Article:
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Never question the power LeBron James wields over the NBA.
On Thursday morning, Sports Illustrated published a profile of New Orleans Pelicans executive vice president David Griffin.
In it, the former Cavaliers general manager expressed some not-so positive feelings about his time in Cleveland, touting his experience building a roster around LeBron James as “miserable” while questioning James’ will to win after the 2016 championship.
“Everything we did was so inorganic and unsustainable and frankly, not fun,” Griffin said. “I was miserable. Literally the moment we won the championship I knew I was gonna leave. There was no way I was gonna stay for any amount of money.”
James’ camp reportedly upset by Griffin’s comments
By Thursday night, the comments had gained significant traction and inspired an ESPN report that James was “shocked” by Griffin’s statements. According to that same report, people from James’ camp “encouraged Griffin to clear up his stance on the record,” after Griffin told them he was taken out of context.
James, meanwhile, posted this less-than-cryptic tweet.
Alright alright. Enough is enough. The throne has been played with to much and I ain’t for horseplay. Ether coming soon! 😁🔥🔥🔥🔥🔥🔥🔥🔥🔥👑 #JamesGang✊🏾
— LeBron James (@KingJames) August 1, 2019
On Friday, Griffin made an appearance on ESPN’s “The Jump.”
As you wish, LeBron
Jorge Sedano introduced Griffin with a note that, “The Pelicans reached out to us last night because you wanted to set the record straight.”
Set the record straight he did.
In the process, James flexed on the Pelicans yet again, demonstrating that nobody in the NBA is to trifle with the King, not even a general manager on a team 2,000 miles away.
Griffin started his moment of contrition with a message directly for James, clarifying that it was his shortcomings that led to his misery, not any fault of James’.
“The fact that there was so much scrutiny in everything that we did, when I was speaking about being uncomfortable and quote being miserable, it was my inability to deal with that media scrutiny," Griffin said. "It wasn't the man himself. It was everything that came with a team led by LeBron James. It had nothing to do with being miserable with LeBron. We had and have a very positive relationship.”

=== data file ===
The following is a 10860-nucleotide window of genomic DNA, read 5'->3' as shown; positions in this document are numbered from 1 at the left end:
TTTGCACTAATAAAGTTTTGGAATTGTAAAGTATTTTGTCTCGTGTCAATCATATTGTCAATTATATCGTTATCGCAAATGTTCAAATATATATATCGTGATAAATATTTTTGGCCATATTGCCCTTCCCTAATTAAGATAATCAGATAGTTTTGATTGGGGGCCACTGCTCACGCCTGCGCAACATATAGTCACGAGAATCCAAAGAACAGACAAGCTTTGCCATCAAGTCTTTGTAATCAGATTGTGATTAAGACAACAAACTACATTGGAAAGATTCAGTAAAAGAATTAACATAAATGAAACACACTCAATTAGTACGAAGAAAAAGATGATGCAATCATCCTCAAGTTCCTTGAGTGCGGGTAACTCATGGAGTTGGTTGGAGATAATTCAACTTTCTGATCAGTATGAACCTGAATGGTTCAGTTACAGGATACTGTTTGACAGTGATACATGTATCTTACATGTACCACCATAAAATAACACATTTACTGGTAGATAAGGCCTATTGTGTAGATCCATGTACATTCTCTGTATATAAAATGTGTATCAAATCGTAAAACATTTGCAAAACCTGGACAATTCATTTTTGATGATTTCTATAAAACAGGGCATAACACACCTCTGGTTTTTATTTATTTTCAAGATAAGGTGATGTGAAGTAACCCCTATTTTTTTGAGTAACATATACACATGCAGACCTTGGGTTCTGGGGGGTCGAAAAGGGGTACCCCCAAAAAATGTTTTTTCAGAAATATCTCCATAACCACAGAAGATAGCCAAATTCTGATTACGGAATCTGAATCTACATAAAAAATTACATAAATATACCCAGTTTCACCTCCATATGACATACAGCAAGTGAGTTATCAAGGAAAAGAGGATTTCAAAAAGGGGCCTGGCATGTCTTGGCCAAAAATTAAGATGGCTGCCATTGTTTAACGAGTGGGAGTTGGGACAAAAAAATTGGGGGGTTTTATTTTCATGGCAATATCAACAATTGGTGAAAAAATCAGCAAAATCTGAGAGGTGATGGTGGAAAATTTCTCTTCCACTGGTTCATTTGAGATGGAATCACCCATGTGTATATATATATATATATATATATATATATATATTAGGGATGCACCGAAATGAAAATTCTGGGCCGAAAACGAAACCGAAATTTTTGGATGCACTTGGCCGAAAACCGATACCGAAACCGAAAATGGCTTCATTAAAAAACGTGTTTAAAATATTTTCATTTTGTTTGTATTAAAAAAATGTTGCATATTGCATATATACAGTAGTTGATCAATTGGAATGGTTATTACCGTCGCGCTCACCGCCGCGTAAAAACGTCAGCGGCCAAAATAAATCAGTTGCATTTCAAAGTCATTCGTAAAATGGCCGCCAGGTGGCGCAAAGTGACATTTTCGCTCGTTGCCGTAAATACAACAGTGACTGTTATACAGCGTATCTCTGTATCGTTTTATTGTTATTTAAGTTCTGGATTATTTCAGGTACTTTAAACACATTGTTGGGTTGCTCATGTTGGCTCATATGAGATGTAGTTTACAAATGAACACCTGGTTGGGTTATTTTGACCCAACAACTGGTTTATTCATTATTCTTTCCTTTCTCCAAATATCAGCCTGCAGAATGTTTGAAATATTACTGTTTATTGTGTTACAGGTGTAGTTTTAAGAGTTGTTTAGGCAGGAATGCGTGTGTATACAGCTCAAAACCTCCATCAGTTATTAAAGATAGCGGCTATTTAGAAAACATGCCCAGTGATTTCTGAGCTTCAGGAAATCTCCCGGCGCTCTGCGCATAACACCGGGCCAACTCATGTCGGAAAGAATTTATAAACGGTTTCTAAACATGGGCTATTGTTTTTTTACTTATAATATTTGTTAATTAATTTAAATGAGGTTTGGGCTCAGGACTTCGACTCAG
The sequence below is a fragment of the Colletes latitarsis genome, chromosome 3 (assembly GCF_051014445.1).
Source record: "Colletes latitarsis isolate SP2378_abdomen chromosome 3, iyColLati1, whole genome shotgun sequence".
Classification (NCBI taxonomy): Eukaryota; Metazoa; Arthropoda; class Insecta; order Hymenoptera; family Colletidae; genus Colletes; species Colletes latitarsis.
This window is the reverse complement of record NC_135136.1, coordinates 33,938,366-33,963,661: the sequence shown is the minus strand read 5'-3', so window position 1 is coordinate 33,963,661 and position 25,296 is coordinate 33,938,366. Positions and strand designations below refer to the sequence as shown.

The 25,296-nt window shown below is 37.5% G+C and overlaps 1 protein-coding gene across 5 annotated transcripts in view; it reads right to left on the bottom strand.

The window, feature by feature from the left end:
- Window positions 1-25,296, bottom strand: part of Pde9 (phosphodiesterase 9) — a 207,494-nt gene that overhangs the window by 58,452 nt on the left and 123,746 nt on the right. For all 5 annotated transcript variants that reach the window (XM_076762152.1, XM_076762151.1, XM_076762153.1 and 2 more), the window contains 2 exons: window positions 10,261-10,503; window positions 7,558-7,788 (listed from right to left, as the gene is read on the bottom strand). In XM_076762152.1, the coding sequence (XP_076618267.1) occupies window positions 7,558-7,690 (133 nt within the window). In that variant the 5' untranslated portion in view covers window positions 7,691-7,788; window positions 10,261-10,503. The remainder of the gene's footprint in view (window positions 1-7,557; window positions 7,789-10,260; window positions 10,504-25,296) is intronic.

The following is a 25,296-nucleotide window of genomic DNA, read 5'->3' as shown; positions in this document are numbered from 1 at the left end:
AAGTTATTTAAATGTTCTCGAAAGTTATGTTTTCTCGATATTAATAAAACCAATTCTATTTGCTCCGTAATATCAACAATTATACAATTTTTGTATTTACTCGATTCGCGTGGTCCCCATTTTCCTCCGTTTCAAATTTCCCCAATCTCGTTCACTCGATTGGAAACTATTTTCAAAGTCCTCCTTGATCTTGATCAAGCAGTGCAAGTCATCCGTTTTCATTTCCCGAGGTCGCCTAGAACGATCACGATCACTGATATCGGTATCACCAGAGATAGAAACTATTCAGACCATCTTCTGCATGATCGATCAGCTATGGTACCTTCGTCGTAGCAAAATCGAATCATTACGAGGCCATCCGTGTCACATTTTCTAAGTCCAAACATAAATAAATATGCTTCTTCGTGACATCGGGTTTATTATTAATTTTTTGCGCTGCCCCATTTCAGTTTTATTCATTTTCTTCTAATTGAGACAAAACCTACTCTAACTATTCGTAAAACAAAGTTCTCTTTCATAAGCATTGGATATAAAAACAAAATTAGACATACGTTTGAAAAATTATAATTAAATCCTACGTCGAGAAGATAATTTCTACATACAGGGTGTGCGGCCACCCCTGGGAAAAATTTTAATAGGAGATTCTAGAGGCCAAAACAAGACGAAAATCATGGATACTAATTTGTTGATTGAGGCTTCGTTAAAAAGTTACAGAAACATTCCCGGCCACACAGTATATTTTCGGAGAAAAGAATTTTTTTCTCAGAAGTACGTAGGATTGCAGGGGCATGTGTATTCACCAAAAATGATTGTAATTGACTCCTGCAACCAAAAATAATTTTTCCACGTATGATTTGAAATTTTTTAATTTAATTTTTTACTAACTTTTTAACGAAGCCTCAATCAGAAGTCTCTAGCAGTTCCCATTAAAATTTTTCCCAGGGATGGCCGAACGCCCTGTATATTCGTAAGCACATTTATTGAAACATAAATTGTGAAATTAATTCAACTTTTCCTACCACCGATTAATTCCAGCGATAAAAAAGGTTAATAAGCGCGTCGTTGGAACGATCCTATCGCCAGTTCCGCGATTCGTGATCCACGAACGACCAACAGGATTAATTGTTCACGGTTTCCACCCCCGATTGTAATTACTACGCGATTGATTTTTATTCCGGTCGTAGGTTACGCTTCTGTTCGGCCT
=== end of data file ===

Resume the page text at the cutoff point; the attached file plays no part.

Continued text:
Blame the messenger
After that mea culpa, Griffin attacked SI reporter Jake Fischer for not framing the story in a manner that pleased him.
“Frankly none of this really matters other than the fact that it’s inherently wrong. The story was designed to be all about the Pelicans,” Griffin said. “ ... The writer got a great deal of information from many many people in the organization about our team and what we were trying to do.
“So I was disappointed that the story really became about me and a sensationalized version of quotes that were taken totally out of context.”
After reiterating how strong his and James’ relationship is, Griffin directly addressed his comment in the SI story that James isn’t “the same animal anymore about winning,” a criticism Griffin wasn’t alone in expressing when James signed with a downtrodden Los Angeles Lakers team and focused more and more on his media projects.
“My belief at that time was there is no way anyone can be born in Akron, Ohio, deliver the first championship in 52 years to Cleveland, Ohio, and be the same human being,” Griffin said. “It's not possible — you're a person, you're a human being — and my fear at that time was that he wouldn't have that same animal-like desire to win. And what we've seen is he's gone to multiple Finals since, so it was an unfounded fear I had at the time. But the article doesn’t give the context.”
Big power play by LeBron
So there it is. Griffin said some things that irked James. James and his camp expressed displeasure in those statements while reportedly encouraging Griffin to set the record straight.
Griffin set the record straight.
It’s more than fair in this media landscape for the subject of a report to be irked by a couple of quotes from a larger piece that get reused and recycled repeatedly in social media and sports blogs.
At the same time, Griffin said the things he said.
But he likely took some consolation in actually being able to clarify his statement and his relationship with James without the filter of outside media.
But that’s not the bottom line here. The bottom line is that James wanted an executive from a competing NBA team to heed his will. Less than 24 hours later, said executive was doing just that.
Don’t come at the King.
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